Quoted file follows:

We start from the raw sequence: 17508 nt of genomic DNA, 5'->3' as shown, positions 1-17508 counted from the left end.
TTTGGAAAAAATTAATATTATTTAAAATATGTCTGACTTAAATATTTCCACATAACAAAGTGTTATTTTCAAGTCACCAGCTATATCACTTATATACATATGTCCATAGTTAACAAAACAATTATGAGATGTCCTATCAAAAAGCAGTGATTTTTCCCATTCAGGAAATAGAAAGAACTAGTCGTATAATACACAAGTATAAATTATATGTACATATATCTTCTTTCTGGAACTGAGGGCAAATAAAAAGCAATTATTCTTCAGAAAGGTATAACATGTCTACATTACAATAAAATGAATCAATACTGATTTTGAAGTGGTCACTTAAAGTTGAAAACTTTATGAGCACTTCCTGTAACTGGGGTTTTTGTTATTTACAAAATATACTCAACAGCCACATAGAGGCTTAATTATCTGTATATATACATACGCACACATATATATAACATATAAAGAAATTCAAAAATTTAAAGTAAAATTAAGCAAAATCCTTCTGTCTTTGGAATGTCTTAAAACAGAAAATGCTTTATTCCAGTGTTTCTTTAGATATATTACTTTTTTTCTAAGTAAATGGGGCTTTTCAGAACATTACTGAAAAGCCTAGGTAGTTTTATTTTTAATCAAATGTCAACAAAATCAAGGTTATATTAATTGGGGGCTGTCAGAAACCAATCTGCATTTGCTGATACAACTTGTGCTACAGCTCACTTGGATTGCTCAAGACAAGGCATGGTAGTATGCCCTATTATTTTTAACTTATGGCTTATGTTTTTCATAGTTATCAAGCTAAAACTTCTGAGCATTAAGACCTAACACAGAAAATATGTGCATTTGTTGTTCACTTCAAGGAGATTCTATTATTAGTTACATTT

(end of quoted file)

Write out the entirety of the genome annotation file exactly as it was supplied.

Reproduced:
We start from the raw sequence: 17508 nt of genomic DNA, 5'->3' as shown, positions 1-17508 counted from the left end.
TTTGGAAAAAATTAATATTATTTAAAATATGTCTGACTTAAATATTTCCACATAACAAAGTGTTATTTTCAAGTCACCAGCTATATCACTTATATACATATGTCCATAGTTAACAAAACAATTATGAGATGTCCTATCAAAAAGCAGTGATTTTTCCCATTCAGGAAATAGAAAGAACTAGTCGTATAATACACAAGTATAAATTATATGTACATATATCTTCTTTCTGGAACTGAGGGCAAATAAAAAGCAATTATTCTTCAGAAAGGTATAACATGTCTACATTACAATAAAATGAATCAATACTGATTTTGAAGTGGTCACTTAAAGTTGAAAACTTTATGAGCACTTCCTGTAACTGGGGTTTTTGTTATTTACAAAATATACTCAACAGCCACATAGAGGCTTAATTATCTGTATATATACATACGCACACATATATATAACATATAAAGAAATTCAAAAATTTAAAGTAAAATTAAGCAAAATCCTTCTGTCTTTGGAATGTCTTAAAACAGAAAATGCTTTATTCCAGTGTTTCTTTAGATATATTACTTTTTTTCTAAGTAAATGGGGCTTTTCAGAACATTACTGAAAAGCCTAGGTAGTTTTATTTTTAATCAAATGTCAACAAAATCAAGGTTATATTAATTGGGGGCTGTCAGAAACCAATCTGCATTTGCTGATACAACTTGTGCTACAGCTCACTTGGATTGCTCAAGACAAGGCATGGTAGTATGCCCTATTATTTTTAACTTATGGCTTATGTTTTTCATAGTTATCAAGCTAAAACTTCTGAGCATTAAGACCTAACACAGAAAATATGTGCATTTGTTGTTCACTTCAAGGAGATTCTATTATTAGTTACATTT